What is Arborio Rice?
Arborio is a variety of superfine rice originating from Italy, precisely one of the largest types within the short Italian rice variants in the species Oryza sativa japonica. It takes its name from the town of Arborio in the northwestern region of Piedmont in Italy. Arborio rice is high in the starch amylopectin and is responsible for the creamy texture in dishes like risotto. Its grains are oval-shaped, roughly a quarter of an inch long, and usually white.
These high-starch kernels, grown in northern Italy, are shorter and more rounded than other short-grain rice varieties. Upon cooking, the grains soften while maintaining a chalky centre. Arborio rice is the traditional choice for risotto, as its starch is released during cooking, contributing to the desired creamy texture.
Arborio rice is easily accessible in most supermarkets and delicatessens, sometimes simply labelled 'risotto rice'. If Arborio is unavailable, Carnaroli risotto rice serves as a suitable alternative.
Once the packaging is opened, the rice should be stored in an airtight container. If you've bought your rice in a sack, keep it in a clean, dry container with a lid.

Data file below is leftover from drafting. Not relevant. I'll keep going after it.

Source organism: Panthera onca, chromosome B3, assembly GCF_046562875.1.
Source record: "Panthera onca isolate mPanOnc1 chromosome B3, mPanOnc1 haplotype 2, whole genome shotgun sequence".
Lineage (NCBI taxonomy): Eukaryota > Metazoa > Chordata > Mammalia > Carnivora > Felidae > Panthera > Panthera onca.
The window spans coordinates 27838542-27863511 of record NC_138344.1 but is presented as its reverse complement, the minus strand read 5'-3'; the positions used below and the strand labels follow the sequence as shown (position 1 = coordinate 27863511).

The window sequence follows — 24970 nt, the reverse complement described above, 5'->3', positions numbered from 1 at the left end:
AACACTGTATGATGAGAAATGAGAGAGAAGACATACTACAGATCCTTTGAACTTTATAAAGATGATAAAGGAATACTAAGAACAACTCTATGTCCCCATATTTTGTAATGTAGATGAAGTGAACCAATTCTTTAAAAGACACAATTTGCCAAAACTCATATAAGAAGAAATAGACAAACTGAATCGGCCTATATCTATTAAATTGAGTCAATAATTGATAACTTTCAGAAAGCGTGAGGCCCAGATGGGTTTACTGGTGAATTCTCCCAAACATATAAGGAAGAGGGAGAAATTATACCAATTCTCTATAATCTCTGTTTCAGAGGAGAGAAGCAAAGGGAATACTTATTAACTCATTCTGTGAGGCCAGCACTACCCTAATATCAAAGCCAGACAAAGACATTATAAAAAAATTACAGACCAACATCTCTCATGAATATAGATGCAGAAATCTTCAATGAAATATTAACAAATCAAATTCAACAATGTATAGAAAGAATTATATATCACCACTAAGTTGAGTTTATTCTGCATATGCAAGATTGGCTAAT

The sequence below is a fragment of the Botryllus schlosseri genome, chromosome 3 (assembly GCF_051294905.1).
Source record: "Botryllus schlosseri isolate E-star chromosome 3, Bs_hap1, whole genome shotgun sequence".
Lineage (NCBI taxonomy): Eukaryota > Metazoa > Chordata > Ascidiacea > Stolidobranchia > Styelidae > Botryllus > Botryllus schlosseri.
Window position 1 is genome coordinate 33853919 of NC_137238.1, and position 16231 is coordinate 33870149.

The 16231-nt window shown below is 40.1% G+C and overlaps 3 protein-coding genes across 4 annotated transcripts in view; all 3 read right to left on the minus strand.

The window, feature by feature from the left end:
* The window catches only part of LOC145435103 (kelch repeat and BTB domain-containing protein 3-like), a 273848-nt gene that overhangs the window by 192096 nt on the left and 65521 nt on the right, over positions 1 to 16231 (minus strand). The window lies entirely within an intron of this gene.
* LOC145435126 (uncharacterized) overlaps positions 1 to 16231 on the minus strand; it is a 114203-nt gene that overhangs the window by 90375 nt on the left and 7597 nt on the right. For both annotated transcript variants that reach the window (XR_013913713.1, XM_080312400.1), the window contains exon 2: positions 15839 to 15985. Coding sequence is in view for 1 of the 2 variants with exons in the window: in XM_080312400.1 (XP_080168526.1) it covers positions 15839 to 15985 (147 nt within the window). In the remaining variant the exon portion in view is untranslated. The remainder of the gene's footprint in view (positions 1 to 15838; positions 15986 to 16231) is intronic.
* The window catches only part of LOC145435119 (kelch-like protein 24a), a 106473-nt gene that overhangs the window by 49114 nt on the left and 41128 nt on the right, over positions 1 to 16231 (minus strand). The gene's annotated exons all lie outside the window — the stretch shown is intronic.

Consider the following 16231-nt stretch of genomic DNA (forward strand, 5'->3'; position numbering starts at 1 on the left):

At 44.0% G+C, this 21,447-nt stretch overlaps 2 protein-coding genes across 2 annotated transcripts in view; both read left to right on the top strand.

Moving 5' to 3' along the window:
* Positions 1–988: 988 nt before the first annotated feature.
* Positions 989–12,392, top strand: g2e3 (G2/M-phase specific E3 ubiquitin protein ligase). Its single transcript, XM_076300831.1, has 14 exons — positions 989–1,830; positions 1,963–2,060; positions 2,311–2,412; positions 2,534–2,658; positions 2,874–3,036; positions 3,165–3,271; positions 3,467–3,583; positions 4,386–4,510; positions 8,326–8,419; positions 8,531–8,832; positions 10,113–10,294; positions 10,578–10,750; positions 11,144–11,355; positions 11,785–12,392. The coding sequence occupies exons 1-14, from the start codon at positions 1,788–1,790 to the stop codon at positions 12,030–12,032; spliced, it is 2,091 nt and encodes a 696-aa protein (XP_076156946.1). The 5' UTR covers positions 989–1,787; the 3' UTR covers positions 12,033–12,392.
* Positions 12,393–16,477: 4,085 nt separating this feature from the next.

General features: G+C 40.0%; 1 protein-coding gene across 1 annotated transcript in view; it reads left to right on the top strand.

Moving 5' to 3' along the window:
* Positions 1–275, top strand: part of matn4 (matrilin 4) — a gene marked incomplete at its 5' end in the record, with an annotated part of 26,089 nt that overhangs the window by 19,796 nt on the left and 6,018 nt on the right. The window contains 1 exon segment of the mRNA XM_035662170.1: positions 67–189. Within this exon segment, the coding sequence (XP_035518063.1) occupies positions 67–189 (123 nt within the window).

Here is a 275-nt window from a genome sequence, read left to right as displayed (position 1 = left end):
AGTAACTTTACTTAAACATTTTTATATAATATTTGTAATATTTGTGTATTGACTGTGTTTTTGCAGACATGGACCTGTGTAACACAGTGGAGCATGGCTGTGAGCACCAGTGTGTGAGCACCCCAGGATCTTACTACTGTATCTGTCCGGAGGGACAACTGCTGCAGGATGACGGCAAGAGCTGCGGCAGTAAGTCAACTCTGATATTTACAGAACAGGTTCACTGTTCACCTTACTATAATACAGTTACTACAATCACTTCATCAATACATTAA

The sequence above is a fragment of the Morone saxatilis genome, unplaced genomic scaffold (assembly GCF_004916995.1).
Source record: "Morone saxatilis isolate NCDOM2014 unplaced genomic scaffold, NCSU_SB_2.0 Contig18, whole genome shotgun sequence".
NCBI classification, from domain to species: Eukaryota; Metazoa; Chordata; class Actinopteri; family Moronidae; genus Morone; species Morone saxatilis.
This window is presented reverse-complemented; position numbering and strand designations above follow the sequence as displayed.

Cooked Arborio rice should be stored in the fridge at temperatures between 4°C and 8°C and consumed within 48 hours.
10 Recipe Ideas Utilising Arborio Rice
1. Rice pudding
2. Spanish paella
3. Mushroom risotto
4. Risotto alla Milanese (saffron risotto)
5. Arancini (Italian fried Arborio rice balls)
6. Risi e Bisi (Italian rice and pea stew)
7. Minestrone with Arborio rice
8. Risotto al Salto (fried Arborio rice pancake)
9. Tomatoes filled with Arborio rice
10. Frittata di Riso (Arborio rice frittata)
What Can Be Substituted for Arborio Rice?
Arborio rice isn't the sole option for making risotto. Should it be unavailable at your local shop, or if you're looking to experiment, you could try:
Carnaroli: Often dubbed the "king of rice" or the "caviar of rice", Carnaroli is another Italian superfine rice rich in amylopectin. It is the largest of the Italian rice types and can be more expensive and challenging to find than Arborio.
Vialone Nano: A smaller-grained Italian rice, typically classified as fino or semifino, Vialone Nano has a high capacity to absorb moisture and triples in size when cooked.
Sushi Rice: This is a general term for different kinds of sticky, starchy, short-grain rice, usually from Japan or California.
Pearled Barley: With its high starch content, pearled barley is a good rice substitute for a creamy risotto.
Farro: Risotto made with farro is known as 'farrotto' and has a nutty flavour. You can use pearled farro for more starch or whole-grain farro for added nutritional benefits.
Israeli Couscous or Fregola: Though technically pasta rather than grains, Israeli couscous and fregola offer a delightfully chewy texture in risotto-style dishes.